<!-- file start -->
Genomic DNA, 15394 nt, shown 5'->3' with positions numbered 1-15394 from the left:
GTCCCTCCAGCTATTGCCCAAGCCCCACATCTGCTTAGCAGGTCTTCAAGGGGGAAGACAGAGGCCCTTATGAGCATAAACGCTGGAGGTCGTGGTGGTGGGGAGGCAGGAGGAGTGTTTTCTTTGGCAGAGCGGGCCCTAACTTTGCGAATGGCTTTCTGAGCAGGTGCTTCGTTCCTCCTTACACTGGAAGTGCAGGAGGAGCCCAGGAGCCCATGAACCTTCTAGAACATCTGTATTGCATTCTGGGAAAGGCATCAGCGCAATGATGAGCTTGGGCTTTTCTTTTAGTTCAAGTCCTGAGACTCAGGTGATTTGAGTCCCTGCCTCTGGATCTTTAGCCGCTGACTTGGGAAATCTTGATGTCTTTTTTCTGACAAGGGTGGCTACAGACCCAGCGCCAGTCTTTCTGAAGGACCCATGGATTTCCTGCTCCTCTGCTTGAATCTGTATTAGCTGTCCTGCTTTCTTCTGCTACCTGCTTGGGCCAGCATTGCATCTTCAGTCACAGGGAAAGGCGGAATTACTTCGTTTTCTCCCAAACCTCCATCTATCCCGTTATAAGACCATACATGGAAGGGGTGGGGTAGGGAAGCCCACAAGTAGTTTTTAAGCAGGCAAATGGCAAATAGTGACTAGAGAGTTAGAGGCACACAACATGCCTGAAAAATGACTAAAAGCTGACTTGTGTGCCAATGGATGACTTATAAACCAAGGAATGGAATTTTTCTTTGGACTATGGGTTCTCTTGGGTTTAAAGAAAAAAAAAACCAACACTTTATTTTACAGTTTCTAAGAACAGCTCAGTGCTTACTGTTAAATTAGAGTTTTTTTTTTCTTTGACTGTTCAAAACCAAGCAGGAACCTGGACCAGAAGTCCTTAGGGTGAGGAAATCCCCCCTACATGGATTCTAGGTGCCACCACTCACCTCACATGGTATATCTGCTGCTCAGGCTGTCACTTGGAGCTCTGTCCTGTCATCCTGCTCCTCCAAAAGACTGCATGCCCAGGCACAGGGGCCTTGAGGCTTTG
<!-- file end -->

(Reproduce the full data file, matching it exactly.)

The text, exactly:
Genomic DNA, 15394 nt, shown 5'->3' with positions numbered 1-15394 from the left:
GTCCCTCCAGCTATTGCCCAAGCCCCACATCTGCTTAGCAGGTCTTCAAGGGGGAAGACAGAGGCCCTTATGAGCATAAACGCTGGAGGTCGTGGTGGTGGGGAGGCAGGAGGAGTGTTTTCTTTGGCAGAGCGGGCCCTAACTTTGCGAATGGCTTTCTGAGCAGGTGCTTCGTTCCTCCTTACACTGGAAGTGCAGGAGGAGCCCAGGAGCCCATGAACCTTCTAGAACATCTGTATTGCATTCTGGGAAAGGCATCAGCGCAATGATGAGCTTGGGCTTTTCTTTTAGTTCAAGTCCTGAGACTCAGGTGATTTGAGTCCCTGCCTCTGGATCTTTAGCCGCTGACTTGGGAAATCTTGATGTCTTTTTTCTGACAAGGGTGGCTACAGACCCAGCGCCAGTCTTTCTGAAGGACCCATGGATTTCCTGCTCCTCTGCTTGAATCTGTATTAGCTGTCCTGCTTTCTTCTGCTACCTGCTTGGGCCAGCATTGCATCTTCAGTCACAGGGAAAGGCGGAATTACTTCGTTTTCTCCCAAACCTCCATCTATCCCGTTATAAGACCATACATGGAAGGGGTGGGGTAGGGAAGCCCACAAGTAGTTTTTAAGCAGGCAAATGGCAAATAGTGACTAGAGAGTTAGAGGCACACAACATGCCTGAAAAATGACTAAAAGCTGACTTGTGTGCCAATGGATGACTTATAAACCAAGGAATGGAATTTTTCTTTGGACTATGGGTTCTCTTGGGTTTAAAGAAAAAAAAAACCAACACTTTATTTTACAGTTTCTAAGAACAGCTCAGTGCTTACTGTTAAATTAGAGTTTTTTTTTTCTTTGACTGTTCAAAACCAAGCAGGAACCTGGACCAGAAGTCCTTAGGGTGAGGAAATCCCCCCTACATGGATTCTAGGTGCCACCACTCACCTCACATGGTATATCTGCTGCTCAGGCTGTCACTTGGAGCTCTGTCCTGTCATCCTGCTCCTCCAAAAGACTGCATGCCCAGGCACAGGGGCCTTGAGGCTTTG